There are 964 images donated by Atchley now in the BSA SPHS collection that are not associated with the English Photographic Company. The majority of these belong to the 1921 donation. However, at least 5 were given to the SPHS photographic library by Atchley prior to 1921, possibly before or at the same time as the deposit of the English Photographic negatives. They depict ancient monuments (the Parthenon and the Theseum in Athens, the Sanctuary of Alea Athena at Tegea, and the ruins of Aepion near Olympia) and one image of the main town of Corfu. The same image of the Parthenon appears in both the pre-1921 and 1921 donation. The earlier donated image is a glass copy negative, but the one donated in 1921 is the original film negative. The quality of the image on the film negative is marginally clearer and sharper than the earlier donated glass copy negative. Neither appear to have been retouched or cropped.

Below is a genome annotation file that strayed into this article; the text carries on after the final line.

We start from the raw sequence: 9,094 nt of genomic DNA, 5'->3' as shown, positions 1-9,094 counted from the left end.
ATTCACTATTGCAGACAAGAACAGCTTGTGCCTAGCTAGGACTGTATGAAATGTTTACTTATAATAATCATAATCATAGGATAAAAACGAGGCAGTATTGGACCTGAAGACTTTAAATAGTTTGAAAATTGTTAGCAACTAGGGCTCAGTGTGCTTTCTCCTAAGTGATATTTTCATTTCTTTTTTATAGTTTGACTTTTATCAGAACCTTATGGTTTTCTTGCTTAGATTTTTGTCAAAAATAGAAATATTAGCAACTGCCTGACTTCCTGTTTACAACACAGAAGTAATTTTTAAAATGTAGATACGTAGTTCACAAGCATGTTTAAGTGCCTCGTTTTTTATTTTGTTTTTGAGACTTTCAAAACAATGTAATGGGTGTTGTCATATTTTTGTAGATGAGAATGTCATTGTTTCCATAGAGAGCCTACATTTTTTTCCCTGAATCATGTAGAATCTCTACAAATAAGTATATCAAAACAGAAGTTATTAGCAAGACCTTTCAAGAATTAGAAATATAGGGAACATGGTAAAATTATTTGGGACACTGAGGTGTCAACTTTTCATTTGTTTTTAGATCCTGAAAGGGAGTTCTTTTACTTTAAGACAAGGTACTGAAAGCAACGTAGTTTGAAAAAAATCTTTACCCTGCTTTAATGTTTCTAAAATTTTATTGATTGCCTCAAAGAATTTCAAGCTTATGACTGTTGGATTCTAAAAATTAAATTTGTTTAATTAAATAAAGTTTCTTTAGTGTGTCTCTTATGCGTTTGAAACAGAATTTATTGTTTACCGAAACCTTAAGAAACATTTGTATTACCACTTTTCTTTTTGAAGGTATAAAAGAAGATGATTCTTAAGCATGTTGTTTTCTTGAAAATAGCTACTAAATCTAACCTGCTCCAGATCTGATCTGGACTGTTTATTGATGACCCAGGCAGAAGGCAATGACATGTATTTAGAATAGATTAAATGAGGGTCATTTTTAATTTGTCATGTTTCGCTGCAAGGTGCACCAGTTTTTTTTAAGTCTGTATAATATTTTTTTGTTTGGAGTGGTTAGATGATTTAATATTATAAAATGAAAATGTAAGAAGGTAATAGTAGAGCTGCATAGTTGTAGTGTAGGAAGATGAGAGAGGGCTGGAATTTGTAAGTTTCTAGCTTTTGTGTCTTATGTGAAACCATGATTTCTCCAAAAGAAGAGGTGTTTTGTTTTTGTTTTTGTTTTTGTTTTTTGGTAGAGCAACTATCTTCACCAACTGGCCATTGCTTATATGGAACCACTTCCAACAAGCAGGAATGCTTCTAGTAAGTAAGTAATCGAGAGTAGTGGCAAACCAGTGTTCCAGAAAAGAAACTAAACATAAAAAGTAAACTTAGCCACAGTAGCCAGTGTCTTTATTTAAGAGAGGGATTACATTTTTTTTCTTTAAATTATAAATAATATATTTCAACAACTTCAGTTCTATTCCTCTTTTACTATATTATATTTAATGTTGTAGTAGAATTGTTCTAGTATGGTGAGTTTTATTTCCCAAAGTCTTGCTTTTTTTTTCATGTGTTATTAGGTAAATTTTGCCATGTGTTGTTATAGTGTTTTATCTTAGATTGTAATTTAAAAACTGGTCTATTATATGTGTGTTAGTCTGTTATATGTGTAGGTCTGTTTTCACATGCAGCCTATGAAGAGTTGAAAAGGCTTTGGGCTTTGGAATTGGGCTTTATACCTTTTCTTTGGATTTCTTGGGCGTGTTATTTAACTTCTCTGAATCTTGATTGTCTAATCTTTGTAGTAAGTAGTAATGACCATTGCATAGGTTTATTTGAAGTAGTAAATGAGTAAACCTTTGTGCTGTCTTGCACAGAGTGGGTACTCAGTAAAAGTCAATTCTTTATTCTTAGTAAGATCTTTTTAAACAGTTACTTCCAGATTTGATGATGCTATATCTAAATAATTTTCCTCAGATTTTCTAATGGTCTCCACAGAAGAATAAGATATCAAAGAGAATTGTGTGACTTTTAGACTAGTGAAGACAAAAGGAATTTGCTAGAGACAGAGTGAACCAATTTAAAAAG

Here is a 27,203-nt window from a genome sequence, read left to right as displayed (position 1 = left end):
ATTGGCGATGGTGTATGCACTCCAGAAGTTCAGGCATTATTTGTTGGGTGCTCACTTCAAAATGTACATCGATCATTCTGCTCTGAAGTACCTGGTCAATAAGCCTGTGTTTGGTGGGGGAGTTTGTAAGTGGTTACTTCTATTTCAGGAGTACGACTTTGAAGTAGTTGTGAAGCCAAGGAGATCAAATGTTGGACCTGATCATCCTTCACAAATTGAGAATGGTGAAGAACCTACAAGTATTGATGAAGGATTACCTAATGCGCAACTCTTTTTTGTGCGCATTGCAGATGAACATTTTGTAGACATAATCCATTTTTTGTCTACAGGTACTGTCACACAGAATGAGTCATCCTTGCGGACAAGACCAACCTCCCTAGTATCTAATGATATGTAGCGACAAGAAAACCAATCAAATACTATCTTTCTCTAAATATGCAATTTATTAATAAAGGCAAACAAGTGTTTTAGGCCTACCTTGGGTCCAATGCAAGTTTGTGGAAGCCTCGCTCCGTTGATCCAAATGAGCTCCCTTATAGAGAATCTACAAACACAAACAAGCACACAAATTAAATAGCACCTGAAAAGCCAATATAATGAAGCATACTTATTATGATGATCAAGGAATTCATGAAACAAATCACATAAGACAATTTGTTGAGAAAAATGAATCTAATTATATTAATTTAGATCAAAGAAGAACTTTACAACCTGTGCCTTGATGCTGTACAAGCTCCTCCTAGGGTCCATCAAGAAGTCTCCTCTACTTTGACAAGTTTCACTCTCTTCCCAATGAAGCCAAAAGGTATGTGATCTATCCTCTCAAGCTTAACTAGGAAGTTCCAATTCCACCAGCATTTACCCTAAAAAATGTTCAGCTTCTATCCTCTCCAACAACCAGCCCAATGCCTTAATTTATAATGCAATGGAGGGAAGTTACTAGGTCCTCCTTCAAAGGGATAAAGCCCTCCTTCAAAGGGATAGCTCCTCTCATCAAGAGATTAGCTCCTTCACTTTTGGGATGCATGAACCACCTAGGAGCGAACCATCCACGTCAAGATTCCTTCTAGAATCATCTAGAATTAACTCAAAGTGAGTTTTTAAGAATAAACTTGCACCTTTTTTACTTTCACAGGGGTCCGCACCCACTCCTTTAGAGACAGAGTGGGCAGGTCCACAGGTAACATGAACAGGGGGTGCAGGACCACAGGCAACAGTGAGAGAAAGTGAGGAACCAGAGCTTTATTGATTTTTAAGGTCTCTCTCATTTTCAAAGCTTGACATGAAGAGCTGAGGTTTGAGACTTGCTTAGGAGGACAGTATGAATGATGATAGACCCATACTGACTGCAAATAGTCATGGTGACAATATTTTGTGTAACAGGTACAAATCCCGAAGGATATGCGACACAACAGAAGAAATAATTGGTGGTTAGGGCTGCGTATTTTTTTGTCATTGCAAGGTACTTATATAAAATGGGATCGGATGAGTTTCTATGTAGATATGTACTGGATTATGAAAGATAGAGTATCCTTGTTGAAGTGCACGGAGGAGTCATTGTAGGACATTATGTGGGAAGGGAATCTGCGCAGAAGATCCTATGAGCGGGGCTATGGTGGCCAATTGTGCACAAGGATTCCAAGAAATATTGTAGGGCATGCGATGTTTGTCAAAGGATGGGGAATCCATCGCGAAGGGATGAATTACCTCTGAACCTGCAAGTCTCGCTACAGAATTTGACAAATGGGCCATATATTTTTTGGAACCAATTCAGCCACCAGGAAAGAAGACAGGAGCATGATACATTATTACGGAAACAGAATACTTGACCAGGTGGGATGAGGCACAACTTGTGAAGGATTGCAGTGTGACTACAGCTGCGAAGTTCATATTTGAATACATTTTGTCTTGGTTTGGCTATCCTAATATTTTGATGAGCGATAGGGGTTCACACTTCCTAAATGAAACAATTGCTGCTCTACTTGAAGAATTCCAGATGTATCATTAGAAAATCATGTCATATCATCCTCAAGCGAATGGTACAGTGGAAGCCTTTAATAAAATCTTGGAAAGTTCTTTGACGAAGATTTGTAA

Most of the negatives donated in 1921 contain Atchley’s personal numbering system, a possible reference to his own photographic register which is not in the SPHS archives. Also, some of the photographs recorded in the SPHS negative register do not currently exist in the BSA SPHS collection and are presumed lost or destroyed during the course of the collection’s history. The existing images, however, represent the geographical areas Atchley covered. It is a vast area of Greece (and a few from Albania and Italy), although some areas are conspicuously absent or only sparsely covered. The two largest groups depict scenes in the Peloponnese and Western Greece.
- 253 Peloponnese
- 241 Western Greece
- 150 Central Greece (Boeotia, Euboea and Phocis)
- 132 Attica
- 108 Epirus (including 12 of Southern Albania)
- 33 Crete
- 31 Ionian Islands
- 6 Aegean Islands
- 5 Thessaly
- 2 Italy
- 3 Unidentified
It is obvious from his many topographical images that he was interested in landscapes and often remarked on vegetation. From 1930 to 1936 he was a registered plant collector for Kew Gardens and wrote a book, Attic Wildflowers, although it was published posthumously. R.M. Dawkins, a former Director of the BSA, wrote a review of Atchley’s wildflower book praising his knowledge of Balkan plant lore and wished that he had been able to accomplish more before his death. Dawkins also remarked that Atchley was well known for his “perambulations”.